Photo by Jan Sochor/age fotostock
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    Commune with Nature in Rio
    Rio de Janeiro’s parks embrace the city’s dizzying variety of plant and tree species as well as its beautiful landscapes. Here visitors can explore rain forest caves, see hundreds of varieties of orchids and Amazonian plants, and wander through gardens designed by a world-renowned landscape artist. One of the city’s most notable outdoor areas is Tijuca National Park, where you should keep an eye out for monkeys in the trees around you. At Jardim Botânico, travelers can stroll through famous rows of towering palm trees. Flamengo Park is the perfect place to watch football players score goals on fields framed by the sea. Pack a picnic lunch and explore!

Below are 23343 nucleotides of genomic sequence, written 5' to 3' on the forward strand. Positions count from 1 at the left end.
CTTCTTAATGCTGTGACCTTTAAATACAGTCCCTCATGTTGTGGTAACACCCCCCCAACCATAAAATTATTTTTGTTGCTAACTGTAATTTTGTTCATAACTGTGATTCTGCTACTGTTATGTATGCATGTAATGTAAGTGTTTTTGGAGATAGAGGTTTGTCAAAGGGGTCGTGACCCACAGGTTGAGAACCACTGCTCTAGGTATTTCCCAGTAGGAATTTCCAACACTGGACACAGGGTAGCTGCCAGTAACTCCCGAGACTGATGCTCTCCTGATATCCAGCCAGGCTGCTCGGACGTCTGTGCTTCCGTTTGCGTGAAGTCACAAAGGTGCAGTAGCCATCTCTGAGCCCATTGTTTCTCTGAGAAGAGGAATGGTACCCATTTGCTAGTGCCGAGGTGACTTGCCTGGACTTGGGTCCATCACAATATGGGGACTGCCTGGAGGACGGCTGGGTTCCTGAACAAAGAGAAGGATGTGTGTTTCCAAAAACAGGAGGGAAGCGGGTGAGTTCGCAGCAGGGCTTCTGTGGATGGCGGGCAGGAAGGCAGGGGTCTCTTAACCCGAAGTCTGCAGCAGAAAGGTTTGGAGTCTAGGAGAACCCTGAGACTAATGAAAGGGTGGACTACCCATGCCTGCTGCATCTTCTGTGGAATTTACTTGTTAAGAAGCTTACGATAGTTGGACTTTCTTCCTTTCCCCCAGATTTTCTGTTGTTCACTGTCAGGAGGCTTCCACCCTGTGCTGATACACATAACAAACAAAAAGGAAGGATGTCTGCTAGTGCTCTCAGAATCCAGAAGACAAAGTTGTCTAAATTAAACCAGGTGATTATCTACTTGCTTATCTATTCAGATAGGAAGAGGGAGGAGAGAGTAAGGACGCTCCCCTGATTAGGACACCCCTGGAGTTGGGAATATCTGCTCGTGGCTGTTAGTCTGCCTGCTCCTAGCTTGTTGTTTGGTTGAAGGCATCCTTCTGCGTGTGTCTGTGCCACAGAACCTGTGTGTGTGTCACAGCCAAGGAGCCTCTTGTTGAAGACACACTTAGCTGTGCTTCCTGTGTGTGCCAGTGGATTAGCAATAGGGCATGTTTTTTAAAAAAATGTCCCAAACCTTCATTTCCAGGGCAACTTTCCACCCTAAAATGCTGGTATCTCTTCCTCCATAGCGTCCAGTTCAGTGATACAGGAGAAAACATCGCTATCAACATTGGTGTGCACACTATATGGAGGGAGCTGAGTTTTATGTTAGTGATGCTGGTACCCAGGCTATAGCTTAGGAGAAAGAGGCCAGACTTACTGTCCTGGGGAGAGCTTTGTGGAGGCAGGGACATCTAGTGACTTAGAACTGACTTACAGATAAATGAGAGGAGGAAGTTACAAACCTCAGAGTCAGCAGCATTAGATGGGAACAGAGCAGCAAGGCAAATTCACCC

Photo by Dijedal
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    Avant-Garde Galleries and Imperial Buildings
    Travelers wandering through downtown will pass baroque churches, avant-garde galleries, and imperial buildings. This is the best district in the city to get a taste of Rio’s historic and cultural heritage. If you’re lucky, you may catch one of the regular film festivals at Rio’s Museum of Modern Art, which also hosts rotating photography and design exhibits. Learn about the city’s seafaring legacy at the Candelária Church, which began as a humble chapel founded by a captain who was nearly lost at sea. At the Municipal Theater, visitors can walk the opulent marble halls that host the city’s ballet, orchestra, and opera groups.
    Photo by Olivier Goujon/age fotostock
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    Hit the Beach